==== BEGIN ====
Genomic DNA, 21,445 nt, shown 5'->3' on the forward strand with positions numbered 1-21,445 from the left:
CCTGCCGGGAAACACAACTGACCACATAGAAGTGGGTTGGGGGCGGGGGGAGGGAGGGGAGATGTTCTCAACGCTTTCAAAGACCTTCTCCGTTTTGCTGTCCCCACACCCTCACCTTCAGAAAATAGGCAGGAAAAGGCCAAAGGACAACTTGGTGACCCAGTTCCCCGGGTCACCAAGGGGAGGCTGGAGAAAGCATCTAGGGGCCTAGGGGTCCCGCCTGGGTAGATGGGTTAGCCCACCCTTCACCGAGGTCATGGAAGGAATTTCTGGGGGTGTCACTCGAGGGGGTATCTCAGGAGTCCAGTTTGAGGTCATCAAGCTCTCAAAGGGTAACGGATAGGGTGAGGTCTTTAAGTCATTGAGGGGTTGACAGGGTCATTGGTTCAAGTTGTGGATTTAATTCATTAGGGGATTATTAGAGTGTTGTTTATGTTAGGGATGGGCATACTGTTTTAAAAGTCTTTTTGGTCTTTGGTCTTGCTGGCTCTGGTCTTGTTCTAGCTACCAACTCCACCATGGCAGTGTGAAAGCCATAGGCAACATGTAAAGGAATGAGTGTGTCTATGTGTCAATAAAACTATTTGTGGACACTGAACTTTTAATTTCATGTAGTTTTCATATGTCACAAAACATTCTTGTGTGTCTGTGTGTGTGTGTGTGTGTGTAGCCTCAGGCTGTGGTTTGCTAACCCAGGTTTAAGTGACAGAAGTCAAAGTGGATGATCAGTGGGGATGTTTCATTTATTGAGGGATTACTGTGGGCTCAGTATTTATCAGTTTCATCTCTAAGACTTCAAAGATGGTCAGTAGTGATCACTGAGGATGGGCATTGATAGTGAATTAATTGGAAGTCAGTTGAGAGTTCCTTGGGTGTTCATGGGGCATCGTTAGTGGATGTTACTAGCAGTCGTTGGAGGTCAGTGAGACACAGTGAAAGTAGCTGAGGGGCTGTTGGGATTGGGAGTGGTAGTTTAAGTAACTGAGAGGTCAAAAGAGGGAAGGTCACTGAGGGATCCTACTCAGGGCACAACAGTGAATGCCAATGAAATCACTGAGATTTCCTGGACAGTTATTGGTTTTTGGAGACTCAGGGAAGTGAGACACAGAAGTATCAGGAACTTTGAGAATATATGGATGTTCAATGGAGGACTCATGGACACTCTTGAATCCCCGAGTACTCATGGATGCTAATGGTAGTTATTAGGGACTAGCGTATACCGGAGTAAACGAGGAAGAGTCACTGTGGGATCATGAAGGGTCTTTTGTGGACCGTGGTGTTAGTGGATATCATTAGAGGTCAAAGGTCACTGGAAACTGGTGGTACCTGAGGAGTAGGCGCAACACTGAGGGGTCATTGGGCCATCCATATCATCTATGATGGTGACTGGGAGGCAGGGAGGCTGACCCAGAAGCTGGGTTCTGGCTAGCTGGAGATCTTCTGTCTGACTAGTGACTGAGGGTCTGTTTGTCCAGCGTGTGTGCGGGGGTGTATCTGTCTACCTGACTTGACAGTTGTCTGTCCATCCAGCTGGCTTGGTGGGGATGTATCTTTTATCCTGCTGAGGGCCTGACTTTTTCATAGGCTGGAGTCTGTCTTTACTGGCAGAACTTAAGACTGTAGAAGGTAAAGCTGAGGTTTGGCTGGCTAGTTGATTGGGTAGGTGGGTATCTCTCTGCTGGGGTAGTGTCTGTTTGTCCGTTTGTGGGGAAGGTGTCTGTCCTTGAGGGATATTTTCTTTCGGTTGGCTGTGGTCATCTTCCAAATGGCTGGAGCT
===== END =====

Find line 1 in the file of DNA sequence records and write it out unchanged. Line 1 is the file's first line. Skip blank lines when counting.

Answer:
Genomic DNA, 21,445 nt, shown 5'->3' on the forward strand with positions numbered 1-21,445 from the left: